It is hard to deal with alcohol or drug addiction, and it is even tougher to be a in a relationship with an addict. In fact, substance abuse usually ends a relationship because it is not possible for a person to abuse mind-altering substances and still maintain a good relationship. The addiction takes over the life of the addict, leaving no room for another person. It is common to see these addicts fall into self-absorption and delusion, which is usually enough to taint a relationship. Alcoholic behavior in relationships leads to destruction unless the person manages to escape his/her addiction, which is easier said than done. As harmful as it is, sometimes you may want to hold on to the person that you love (or loved) and hope to pull him/her back. Do not lose hope, there are things you can do to keep it going and avoid being harmed!
It is never easy being in a relationship with an addict. You will be experiencing a rollercoaster ride with emotions changing every minute. It is true that you may still be in love with someone with alcoholic behavior in relationships, but it is important to learn how to balance compassion and self-protection. It also applies to being in a relationship with an addict in recovery.
The first thing you need to understand is that drug or alcohol addicts are notorious for not keeping their words. It means you should not expect them to keep their promises always, and learn when to hold them accountable for not keeping their words. You will have to balance it all out with care to avoid feeling disappointed all the time.
The addict is never going to change overnight, even if they promise to do so. It is therefore essential for you to set acceptable boundaries. You may tell them you're not going to talk to them when they are high or they are not allowed in the house when they're using. Stand firm on your ground and don't let the addict bully, sweet talk, or pressurize you into changing your decisions.
It is hard to resist the temptation, but you should know that alcoholic behavior in relationships tend to be extremely argumentative. Don't let them suck you into volatility. You should refuse to argue even if that makes them say that you don't care for them. Only you are going to suffer when you get in an argument and let it escalate. Be sure to call 911 if you feel an argument may lead to physical violence.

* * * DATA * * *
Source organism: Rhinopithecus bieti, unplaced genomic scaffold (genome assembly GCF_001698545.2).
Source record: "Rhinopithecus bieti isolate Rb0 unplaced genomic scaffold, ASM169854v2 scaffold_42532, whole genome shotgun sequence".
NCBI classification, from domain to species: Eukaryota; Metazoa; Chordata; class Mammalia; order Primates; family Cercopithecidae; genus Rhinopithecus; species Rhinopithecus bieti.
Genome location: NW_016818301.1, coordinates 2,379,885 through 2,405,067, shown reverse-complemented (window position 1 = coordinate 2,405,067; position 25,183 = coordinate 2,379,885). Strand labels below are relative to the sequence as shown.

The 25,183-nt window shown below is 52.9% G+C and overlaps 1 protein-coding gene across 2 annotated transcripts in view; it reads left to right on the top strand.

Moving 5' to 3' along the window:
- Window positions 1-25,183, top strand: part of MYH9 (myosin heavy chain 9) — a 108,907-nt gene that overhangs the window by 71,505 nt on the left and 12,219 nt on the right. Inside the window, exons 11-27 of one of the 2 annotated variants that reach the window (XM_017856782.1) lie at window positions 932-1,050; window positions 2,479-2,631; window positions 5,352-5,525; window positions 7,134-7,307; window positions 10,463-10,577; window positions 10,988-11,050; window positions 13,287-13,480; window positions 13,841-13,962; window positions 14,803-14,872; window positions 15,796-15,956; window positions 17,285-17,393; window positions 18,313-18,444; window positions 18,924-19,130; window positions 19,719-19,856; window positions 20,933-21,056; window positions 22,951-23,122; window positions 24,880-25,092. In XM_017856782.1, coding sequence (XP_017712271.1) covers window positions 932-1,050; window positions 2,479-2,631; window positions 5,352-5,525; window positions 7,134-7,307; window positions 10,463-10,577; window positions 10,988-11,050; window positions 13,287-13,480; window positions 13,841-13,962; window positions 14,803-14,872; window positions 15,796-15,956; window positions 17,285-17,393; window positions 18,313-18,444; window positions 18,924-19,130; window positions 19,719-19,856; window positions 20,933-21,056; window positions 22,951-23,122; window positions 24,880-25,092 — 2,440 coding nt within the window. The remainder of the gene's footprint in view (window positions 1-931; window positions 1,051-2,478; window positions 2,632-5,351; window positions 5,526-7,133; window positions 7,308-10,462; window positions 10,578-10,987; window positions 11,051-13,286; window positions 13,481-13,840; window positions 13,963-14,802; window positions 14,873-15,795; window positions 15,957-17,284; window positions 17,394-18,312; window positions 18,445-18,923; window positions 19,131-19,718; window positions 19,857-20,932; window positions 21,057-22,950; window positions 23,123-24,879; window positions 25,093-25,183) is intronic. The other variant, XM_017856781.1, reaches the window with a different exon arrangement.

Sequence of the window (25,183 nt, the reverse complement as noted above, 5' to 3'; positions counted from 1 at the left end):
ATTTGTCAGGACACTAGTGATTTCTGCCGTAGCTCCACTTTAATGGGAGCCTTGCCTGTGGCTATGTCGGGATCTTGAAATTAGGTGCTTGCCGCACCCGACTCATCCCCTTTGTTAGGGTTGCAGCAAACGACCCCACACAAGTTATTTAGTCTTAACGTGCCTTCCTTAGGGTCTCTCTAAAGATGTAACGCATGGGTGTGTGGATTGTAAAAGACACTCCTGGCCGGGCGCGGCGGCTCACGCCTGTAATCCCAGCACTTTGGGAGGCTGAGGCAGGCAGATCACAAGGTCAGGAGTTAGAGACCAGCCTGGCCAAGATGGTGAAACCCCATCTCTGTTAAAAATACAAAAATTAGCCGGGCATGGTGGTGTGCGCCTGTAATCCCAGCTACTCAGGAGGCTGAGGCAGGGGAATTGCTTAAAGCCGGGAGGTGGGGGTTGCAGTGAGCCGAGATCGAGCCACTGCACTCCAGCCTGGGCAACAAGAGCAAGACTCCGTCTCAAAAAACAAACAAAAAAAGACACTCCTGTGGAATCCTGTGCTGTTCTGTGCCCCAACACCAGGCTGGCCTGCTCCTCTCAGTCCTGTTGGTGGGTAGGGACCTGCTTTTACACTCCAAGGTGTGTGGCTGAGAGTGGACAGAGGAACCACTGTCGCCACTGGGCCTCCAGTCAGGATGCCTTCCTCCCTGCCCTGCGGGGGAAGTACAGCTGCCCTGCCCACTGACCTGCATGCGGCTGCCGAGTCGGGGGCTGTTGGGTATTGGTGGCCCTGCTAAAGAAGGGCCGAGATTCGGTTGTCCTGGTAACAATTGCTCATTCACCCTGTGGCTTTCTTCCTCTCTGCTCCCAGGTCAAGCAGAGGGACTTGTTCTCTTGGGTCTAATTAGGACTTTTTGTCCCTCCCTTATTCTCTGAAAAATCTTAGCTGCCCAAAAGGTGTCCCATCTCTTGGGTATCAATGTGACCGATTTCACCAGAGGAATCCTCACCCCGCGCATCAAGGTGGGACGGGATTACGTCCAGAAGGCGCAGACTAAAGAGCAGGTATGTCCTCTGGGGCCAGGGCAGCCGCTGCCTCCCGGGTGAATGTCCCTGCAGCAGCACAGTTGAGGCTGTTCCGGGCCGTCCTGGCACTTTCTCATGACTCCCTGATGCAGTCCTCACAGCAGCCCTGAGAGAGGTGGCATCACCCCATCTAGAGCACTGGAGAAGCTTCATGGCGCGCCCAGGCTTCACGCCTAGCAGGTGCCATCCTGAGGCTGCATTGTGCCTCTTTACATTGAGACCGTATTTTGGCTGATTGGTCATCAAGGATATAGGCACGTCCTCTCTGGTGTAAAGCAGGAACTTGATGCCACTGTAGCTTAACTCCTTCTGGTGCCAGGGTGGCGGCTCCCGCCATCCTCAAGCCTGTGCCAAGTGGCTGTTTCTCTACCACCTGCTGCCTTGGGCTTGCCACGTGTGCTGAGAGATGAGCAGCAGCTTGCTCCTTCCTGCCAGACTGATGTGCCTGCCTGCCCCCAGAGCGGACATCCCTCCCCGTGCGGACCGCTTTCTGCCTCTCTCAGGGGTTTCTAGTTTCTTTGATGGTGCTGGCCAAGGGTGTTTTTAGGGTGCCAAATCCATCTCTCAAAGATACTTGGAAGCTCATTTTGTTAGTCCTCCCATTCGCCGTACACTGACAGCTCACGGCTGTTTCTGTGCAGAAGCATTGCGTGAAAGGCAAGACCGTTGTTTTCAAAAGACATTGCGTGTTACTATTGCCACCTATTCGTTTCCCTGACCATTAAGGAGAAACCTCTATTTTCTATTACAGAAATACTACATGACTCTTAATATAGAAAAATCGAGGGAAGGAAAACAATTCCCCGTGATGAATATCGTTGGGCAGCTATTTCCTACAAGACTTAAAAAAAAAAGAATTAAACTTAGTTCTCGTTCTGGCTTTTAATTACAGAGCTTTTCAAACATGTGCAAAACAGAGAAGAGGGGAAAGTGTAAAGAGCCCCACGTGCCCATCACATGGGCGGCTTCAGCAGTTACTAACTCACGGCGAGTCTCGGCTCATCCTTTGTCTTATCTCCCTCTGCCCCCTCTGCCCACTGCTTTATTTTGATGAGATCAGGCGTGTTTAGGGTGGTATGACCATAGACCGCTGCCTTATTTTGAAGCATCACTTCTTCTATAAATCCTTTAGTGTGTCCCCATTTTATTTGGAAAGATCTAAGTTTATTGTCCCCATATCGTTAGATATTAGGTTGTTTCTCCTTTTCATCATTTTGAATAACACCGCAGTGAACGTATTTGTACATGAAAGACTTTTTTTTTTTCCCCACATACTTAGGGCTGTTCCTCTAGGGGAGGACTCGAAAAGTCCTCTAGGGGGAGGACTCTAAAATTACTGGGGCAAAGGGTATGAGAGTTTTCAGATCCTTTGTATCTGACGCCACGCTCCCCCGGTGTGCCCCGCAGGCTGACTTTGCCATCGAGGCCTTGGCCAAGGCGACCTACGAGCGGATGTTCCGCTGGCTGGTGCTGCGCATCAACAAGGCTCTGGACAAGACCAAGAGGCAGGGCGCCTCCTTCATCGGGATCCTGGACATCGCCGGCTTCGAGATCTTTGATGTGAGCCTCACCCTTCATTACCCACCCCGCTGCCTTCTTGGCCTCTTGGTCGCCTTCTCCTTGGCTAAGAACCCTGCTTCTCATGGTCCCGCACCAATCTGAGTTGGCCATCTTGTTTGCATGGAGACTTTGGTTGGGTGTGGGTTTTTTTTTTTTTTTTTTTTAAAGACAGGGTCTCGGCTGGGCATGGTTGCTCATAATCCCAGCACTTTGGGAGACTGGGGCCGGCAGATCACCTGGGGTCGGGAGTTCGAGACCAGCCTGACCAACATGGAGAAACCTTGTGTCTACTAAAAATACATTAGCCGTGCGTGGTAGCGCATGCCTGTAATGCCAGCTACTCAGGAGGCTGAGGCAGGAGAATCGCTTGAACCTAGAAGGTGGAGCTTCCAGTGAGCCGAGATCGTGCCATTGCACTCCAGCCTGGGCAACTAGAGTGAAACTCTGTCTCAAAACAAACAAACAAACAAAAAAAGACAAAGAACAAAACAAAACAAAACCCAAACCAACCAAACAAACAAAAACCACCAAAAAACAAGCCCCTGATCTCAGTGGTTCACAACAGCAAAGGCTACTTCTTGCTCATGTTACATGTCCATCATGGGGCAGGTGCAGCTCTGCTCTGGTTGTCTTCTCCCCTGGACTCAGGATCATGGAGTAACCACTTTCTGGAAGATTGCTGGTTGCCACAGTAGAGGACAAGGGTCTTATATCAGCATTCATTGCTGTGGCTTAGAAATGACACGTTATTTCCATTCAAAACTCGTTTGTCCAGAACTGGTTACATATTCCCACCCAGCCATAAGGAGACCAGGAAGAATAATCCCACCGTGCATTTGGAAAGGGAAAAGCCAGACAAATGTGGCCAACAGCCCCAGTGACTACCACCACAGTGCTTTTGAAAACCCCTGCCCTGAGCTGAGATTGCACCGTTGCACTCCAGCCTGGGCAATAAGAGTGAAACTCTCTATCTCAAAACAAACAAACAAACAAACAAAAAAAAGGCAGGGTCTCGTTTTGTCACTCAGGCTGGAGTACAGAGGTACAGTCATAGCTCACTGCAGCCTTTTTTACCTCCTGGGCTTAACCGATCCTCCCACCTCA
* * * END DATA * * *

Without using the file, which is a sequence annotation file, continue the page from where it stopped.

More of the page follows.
It is important to recognize the fact that you usually can do nothing to make an addict give up his/her habit. It is just not possible to force change in this situation, and your pressure may even push them to isolate themselves from everyone, including the people who genuinely care for them. You can help them only when they are ready to use your help.
It is hard being in a relationship with an addict, but it is even harder to avoid being an enabler. When you love someone, it is not easy to see him/her in pain. Make sure you don't do it. If you have a drug addict at home, don't give him/her money. If they want to eat, buy them food. Don't give them free money or else you will actually be hurting them by letting them continue with their destructive behavior.
One mistake people often make is that they keep trying their own luck and don't reach out for help until it's too late to fix things. You don't have to suffer for years before you ask someone to help you manage things better. Remember, it is usually not possible to make things better without professional help.
Learn when to walk out of a relationship. It is not always possible to salvage a relationship. If you have already given your best to make things better and nothing seems to work, you should consider calling it quits. The person who you loved before that addiction is no longer there. Understand it and know when to move on.
Here's a bit more about what you should consider when dating a recovering addict: Dos and Don'ts of Dating a Recovering Addict